I think pitcher height has something do to with it too. The average height of pitchers has increased dramatically over the last decade, especially since 2006. Not only has the average velocity gone up, but taller pitchers tend to have a release point closer to home plate.

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    Re: Is Pitch F/X responsible for the recent surge in strikeouts?

    It seems like, with enough data crunching, there could be a study into the accuracy of called strikes and therefore the rise in strikeouts. Not really sure why that is missing here. He shows the Pitch F/X data for strikes, and we have the strikeout rate. We also have the overall strike numbers. Yet with enough number crunching there should be a clear answer here.

    The elephant in the room is the umpire strike zone. There was an effort not too long ago to increase the number of high strikes being called, and I know I see it called more often than it used to be. That may have nothing to do with pitch F/X and more to do with the umpires calling a larger strike zone due to pressure from MLB. I remember a time when anything near the letters was a ball. Heck, just about anything over the belt was a ball. That is no longer true. Sure, it's not up to the armpits like the book says, yet I know MLB pushed the umps to start calling more high strikes.

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    The Boss dougdirt's Avatar
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    Re: Is Pitch F/X responsible for the recent surge in strikeouts?

    Quote Originally Posted by scott91575 View Post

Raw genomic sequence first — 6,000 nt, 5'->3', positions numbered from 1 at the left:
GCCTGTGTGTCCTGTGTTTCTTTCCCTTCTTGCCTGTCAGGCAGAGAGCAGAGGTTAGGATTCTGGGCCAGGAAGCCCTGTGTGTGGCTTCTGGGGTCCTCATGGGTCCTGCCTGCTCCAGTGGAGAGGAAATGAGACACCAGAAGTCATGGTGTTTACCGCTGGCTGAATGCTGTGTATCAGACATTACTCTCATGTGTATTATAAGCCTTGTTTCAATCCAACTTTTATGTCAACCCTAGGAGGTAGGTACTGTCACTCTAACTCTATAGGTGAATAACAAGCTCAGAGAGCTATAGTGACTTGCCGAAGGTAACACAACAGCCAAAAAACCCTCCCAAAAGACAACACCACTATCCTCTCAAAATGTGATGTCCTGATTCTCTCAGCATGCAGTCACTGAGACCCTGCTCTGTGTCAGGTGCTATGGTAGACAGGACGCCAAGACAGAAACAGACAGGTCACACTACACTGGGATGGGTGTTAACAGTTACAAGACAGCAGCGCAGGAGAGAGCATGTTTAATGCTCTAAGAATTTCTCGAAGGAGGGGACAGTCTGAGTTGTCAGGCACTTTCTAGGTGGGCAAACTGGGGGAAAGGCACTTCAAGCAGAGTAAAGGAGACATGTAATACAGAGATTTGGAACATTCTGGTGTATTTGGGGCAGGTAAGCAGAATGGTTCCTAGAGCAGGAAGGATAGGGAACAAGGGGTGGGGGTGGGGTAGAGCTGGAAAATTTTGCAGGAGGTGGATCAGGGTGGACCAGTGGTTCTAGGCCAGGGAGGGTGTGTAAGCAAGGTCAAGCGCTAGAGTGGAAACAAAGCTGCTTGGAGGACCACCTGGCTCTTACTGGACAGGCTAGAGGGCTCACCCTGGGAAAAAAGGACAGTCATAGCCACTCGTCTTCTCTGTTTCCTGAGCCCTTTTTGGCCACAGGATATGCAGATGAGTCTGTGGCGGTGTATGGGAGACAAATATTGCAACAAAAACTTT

I think pitcher height has something do to with it too. The average height of pitchers has increased dramatically over the last decade, especially since 2006. Not only has the average velocity gone up, but taller pitchers tend to have a release point closer to home plate.
    Pitchers are taller from 2006-2013? Where are you seeing this data?

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    Et tu, Brutus? Brutus's Avatar
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    Re: Is Pitch F/X responsible for the recent surge in strikeouts?

    Quote Originally Posted by dougdirt View Post
    But they aren't taking more pitches today than they were in 2006. But strikeouts are up significantly since then.
    2013 - 3.86 P/PA
    2012 - 3.82 P/PA
    2006 - 3.75 P/PA
    1996 - 3.71 P/PA
    1988 - 3.58 P/PA

    I dunno. Sure seems like a trend to me.
    "No matter how good you are, you're going to lose one-third of your games. No matter how bad you are you're going to win one-third of your games. It's the other third that makes the difference." ~Tommy Lasorda